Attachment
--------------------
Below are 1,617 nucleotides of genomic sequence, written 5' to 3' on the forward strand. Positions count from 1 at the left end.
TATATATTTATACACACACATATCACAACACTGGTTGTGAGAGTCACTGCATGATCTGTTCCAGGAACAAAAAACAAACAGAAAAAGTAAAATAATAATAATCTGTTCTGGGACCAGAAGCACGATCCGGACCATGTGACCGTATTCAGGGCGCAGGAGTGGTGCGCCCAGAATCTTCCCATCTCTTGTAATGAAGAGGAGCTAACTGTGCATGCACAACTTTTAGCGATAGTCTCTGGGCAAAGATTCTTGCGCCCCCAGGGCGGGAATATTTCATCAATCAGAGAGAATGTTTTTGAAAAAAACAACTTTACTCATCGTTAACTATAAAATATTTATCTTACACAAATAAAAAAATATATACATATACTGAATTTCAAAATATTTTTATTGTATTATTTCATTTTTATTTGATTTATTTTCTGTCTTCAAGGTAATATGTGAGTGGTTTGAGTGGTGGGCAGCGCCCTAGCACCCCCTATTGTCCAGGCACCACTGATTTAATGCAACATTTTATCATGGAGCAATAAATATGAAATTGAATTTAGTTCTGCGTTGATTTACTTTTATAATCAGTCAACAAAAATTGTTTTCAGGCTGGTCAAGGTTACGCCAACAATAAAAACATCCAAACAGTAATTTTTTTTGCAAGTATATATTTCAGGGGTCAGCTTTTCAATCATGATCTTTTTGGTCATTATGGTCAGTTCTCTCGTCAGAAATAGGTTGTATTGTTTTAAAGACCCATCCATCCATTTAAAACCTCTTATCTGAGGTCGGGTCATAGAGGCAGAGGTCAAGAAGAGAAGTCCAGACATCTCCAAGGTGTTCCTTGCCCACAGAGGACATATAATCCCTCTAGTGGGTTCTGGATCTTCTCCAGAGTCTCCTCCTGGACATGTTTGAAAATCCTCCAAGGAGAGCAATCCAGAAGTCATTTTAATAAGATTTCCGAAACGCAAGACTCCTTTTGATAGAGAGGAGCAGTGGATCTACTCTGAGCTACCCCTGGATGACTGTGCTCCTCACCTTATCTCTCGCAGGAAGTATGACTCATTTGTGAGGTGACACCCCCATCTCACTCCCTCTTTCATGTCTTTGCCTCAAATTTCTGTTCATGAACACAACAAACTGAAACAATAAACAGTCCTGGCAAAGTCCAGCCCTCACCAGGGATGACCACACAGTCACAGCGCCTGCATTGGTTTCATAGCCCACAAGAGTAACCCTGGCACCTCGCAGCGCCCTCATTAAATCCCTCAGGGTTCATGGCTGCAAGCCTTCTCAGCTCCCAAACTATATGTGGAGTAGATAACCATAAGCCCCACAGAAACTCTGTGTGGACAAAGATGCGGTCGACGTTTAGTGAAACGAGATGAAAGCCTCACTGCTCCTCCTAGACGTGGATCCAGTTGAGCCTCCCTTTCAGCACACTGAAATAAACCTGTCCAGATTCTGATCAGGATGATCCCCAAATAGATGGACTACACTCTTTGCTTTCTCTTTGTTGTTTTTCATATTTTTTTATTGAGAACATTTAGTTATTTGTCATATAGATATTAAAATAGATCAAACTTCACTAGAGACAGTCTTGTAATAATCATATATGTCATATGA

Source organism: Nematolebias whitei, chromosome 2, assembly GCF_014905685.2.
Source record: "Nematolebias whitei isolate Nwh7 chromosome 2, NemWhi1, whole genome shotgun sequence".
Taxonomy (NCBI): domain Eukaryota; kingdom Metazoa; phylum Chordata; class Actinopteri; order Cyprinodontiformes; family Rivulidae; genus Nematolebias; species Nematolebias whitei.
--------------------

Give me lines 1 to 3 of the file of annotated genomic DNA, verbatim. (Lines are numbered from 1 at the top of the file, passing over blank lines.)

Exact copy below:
Below are 1,617 nucleotides of genomic sequence, written 5' to 3' on the forward strand. Positions count from 1 at the left end.
TATATATTTATACACACACATATCACAACACTGGTTGTGAGAGTCACTGCATGATCTGTTCCAGGAACAAAAAACAAACAGAAAAAGTAAAATAATAATAATCTGTTCTGGGACCAGAAGCACGATCCGGACCATGTGACCGTATTCAGGGCGCAGGAGTGGTGCGCCCAGAATCTTCCCATCTCTTGTAATGAAGAGGAGCTAACTGTGCATGCACAACTTTTAGCGATAGTCTCTGGGCAAAGATTCTTGCGCCCCCAGGGCGGGAATATTTCATCAATCAGAGAGAATGTTTTTGAAAAAAACAACTTTACTCATCGTTAACTATAAAATATTTATCTTACACAAATAAAAAAATATATACATATACTGAATTTCAAAATATTTTTATTGTATTATTTCATTTTTATTTGATTTATTTTCTGTCTTCAAGGTAATATGTGAGTGGTTTGAGTGGTGGGCAGCGCCCTAGCACCCCCTATTGTCCAGGCACCACTGATTTAATGCAACATTTTATCATGGAGCAATAAATATGAAATTGAATTTAGTTCTGCGTTGATTTACTTTTATAATCAGTCAACAAAAATTGTTTTCAGGCTGGTCAAGGTTACGCCAACAATAAAAACATCCAAACAGTAATTTTTTTTGCAAGTATATATTTCAGGGGTCAGCTTTTCAATCATGATCTTTTTGGTCATTATGGTCAGTTCTCTCGTCAGAAATAGGTTGTATTGTTTTAAAGACCCATCCATCCATTTAAAACCTCTTATCTGAGGTCGGGTCATAGAGGCAGAGGTCAAGAAGAGAAGTCCAGACATCTCCAAGGTGTTCCTTGCCCACAGAGGACATATAATCCCTCTAGTGGGTTCTGGATCTTCTCCAGAGTCTCCTCCTGGACATGTTTGAAAATCCTCCAAGGAGAGCAATCCAGAAGTCATTTTAATAAGATTTCCGAAACGCAAGACTCCTTTTGATAGAGAGGAGCAGTGGATCTACTCTGAGCTACCCCTGGATGACTGTGCTCCTCACCTTATCTCTCGCAGGAAGTATGACTCATTTGTGAGGTGACACCCCCATCTCACTCCCTCTTTCATGTCTTTGCCTCAAATTTCTGTTCATGAACACAACAAACTGAAACAATAAACAGTCCTGGCAAAGTCCAGCCCTCACCAGGGATGACCACACAGTCACAGCGCCTGCATTGGTTTCATAGCCCACAAGAGTAACCCTGGCACCTCGCAGCGCCCTCATTAAATCCCTCAGGGTTCATGGCTGCAAGCCTTCTCAGCTCCCAAACTATATGTGGAGTAGATAACCATAAGCCCCACAGAAACTCTGTGTGGACAAAGATGCGGTCGACGTTTAGTGAAACGAGATGAAAGCCTCACTGCTCCTCCTAGACGTGGATCCAGTTGAGCCTCCCTTTCAGCACACTGAAATAAACCTGTCCAGATTCTGATCAGGATGATCCCCAAATAGATGGACTACACTCTTTGCTTTCTCTTTGTTGTTTTTCATATTTTTTTATTGAGAACATTTAGTTATTTGTCATATAGATATTAAAATAGATCAAACTTCACTAGAGACAGTCTTGTAATAATCATATATGTCATATGA

Source organism: Nematolebias whitei, chromosome 2, assembly GCF_014905685.2.